Thank You for Smoking
Thank You for Smoking
by Eric D. Snider
Released: March 17, 2006
"Thank You for Smoking" was directed by Jason Reitman, the 29-year-old son of director Ivan Reitman. The old man should be proud, and maybe a little jealous. "Thank You for Smoking" is better than anything he's done since "Ghostbusters."
Based on Christopher Buckley's scathing 1994 novel, "Thank You for Smoking" (which the younger Reitman adapted, too) is a straight-faced dark satire about the all-American pastimes of spin-doctoring, lying and bullying your opponent with so much rhetoric that people start to think HE'S the liar. It's a confident, razor-sharp comedy.
The place is Washington, D.C., the time is now. Nick Naylor (Aaron Eckhart) is the top spokesman at the Academy of Tobacco Studies, which is really just a fancy name for the lobbyists for Big Tobacco. Nick's job is to contradict every study from the American Lung Association with a barrage of counter-studies, half-truths and double-talk. His job is to help Big Tobacco sell their cigarettes, to keep politicians from passing anti-smoking laws, and to get positive depictions of smoking included in the media wherever he can. His job is to sell death.
He does it remarkably well. A born shmoozer, Nick is suave, square-jawed and ever-smiling. (From a physical standpoint, this is the part Aaron Eckhart was born to play.) He is utterly shameless as a tobacco lobbyist, an expert at using his charisma to get people on his side -- even though his side is the one that wants to encourage more smoking, especially among teen-agers (get 'em while they're young and you've got a customer for life). When his 12-year-old son Joey (Cameron Bright) asks him about debating someone even though he is patently wrong, Nick responds, "If you argue correctly, you're never wrong." In other words, having the truth on your side doesn't make you a winner; being a better debater does.
Nick meets for lunch once a week with his fellow members in the "M.O.D. (Merchants of Death) Squad": Polly Bailey (Maria Bello), who is Nick's equivalent in the alcohol lobby, and firearm lobbyist Bobby Jay Bliss (David Koechner). They compare notes and commiserate on how the world is turning against all three of their products. In their souls they know most of what they spew are blatant lies, but that's beside the point. They have mortgages to pay, and their jobs are certainly challenging, to say the least.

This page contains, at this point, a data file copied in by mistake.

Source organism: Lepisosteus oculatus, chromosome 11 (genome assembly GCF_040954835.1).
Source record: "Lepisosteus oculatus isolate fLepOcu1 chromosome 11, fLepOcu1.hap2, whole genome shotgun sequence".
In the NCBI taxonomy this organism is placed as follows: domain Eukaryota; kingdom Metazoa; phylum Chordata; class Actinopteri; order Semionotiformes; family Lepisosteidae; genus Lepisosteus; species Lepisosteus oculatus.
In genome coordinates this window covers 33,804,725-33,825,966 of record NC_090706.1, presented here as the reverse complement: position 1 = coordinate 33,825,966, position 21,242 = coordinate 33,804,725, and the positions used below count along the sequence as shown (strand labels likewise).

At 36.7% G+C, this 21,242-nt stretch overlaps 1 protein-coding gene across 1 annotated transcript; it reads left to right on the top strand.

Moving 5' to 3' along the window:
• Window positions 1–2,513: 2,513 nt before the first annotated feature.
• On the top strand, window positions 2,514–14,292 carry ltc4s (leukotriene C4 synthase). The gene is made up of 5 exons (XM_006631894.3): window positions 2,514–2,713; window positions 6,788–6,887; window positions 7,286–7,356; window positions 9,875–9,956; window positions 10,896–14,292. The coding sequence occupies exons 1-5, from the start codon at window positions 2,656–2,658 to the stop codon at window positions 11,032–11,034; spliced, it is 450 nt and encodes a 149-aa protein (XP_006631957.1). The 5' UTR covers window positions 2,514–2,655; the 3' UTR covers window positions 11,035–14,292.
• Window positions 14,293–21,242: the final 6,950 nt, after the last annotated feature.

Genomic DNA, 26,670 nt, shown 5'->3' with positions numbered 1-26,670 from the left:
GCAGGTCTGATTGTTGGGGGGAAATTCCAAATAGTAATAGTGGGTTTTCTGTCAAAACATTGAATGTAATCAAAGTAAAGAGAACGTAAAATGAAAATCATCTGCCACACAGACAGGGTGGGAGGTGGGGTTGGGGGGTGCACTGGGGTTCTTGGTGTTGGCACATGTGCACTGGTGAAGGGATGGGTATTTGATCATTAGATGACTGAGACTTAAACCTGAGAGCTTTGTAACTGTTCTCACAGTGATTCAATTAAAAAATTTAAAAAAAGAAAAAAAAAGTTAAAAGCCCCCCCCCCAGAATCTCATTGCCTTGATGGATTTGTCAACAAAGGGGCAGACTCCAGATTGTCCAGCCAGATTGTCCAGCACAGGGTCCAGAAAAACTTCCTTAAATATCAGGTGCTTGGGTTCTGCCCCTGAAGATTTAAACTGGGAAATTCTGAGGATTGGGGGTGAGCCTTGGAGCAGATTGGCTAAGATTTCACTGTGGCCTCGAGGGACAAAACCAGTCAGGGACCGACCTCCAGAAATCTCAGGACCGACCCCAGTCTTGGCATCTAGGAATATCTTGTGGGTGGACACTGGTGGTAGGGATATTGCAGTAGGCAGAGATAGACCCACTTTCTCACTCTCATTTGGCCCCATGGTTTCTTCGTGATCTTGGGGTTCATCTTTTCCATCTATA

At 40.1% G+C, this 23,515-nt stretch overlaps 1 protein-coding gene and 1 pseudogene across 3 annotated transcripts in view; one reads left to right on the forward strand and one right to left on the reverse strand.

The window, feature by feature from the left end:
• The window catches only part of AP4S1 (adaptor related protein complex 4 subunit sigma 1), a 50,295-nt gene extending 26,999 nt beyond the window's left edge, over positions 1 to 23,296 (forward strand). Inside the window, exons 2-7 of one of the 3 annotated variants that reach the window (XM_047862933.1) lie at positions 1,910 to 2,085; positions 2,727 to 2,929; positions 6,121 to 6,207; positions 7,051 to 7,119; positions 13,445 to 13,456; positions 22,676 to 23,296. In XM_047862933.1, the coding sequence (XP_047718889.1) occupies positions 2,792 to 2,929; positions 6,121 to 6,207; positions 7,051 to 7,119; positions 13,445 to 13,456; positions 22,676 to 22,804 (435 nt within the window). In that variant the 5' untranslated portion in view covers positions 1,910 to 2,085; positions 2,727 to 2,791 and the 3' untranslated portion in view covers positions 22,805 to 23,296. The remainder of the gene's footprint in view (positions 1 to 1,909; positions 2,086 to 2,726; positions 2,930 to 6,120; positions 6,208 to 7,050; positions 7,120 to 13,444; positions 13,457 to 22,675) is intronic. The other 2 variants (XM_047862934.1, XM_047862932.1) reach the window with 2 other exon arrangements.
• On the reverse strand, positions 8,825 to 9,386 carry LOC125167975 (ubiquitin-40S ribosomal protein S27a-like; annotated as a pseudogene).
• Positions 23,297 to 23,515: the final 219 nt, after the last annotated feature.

Nick's becomes more challenging when Vermont Sen. Ortolan Finistirre (William H. Macy) introduces a bill that would put a new warning label on cigarettes: the word "POISON" in black, accompanied by a skull and crossbones. Meanwhile, Nick is trying to get some cigarette product placement in a huge new Hollywood film (Rob Lowe has a couple of hilarious scenes as the producer arranging the deal), and he's also begun dating a newspaper reporter, Heather Holloway (Katie Holmes, back when she was allowed to have fun), who is working on a story about him.
Having read the book (to which the film is mostly faithful, though a couple of characters have been eliminated), I am perhaps mostly impressed by the pitch-perfect casting of the film. J.K. Simmons, who plays Peter Parker's blustery boss in the "Spider-Man" movies, is similarly boisterous but much more weaselly as B.R., Nick's boss at the Academy of Tobacco Studies, barking out pep talks like this: "We don't sell Tic Tacs, we sell cigarettes. They're cool and available and addictive. The job is almost done for you!"
Sam Elliott, the quintessential modern cowboy type (he was The Stranger in "The Big Lebowski"), has one fantastic scene as a one-time Marlboro man who is now dying of cancer and speaking out against his former employers. I can't think of anyone better to play the role.
And what about William H. Macy as a persnickety senator, or David Koechner as an unhinged gun fanatic, or Robert Duvall as a North Carolina tobacco company billionaire? ("Tobacco takes care of its own," he drawls to his new protege Nick while sipping a mint julep.) To paraphrase B.R., when you have a cast this good, and everyone's in roles to which they are so genuinely suited, the job is almost done for you.
Reitman handles the film's eventful narrative (I didn't even tell you about the attempt on Nick's life) with smooth, even-handed precision. If it slows down in the middle, it's only so Reitman can reload and fire some more shots in the finale. Everything about the film is as slick and sure as Nick Naylor himself, right down to our hero's character arc as a good guy who eventually learns how to actually be good.
Rated R, a lot of harsh profanity, brief strong sexuality
1 hr., 32 min.
Copyright © Eric D. Snider.
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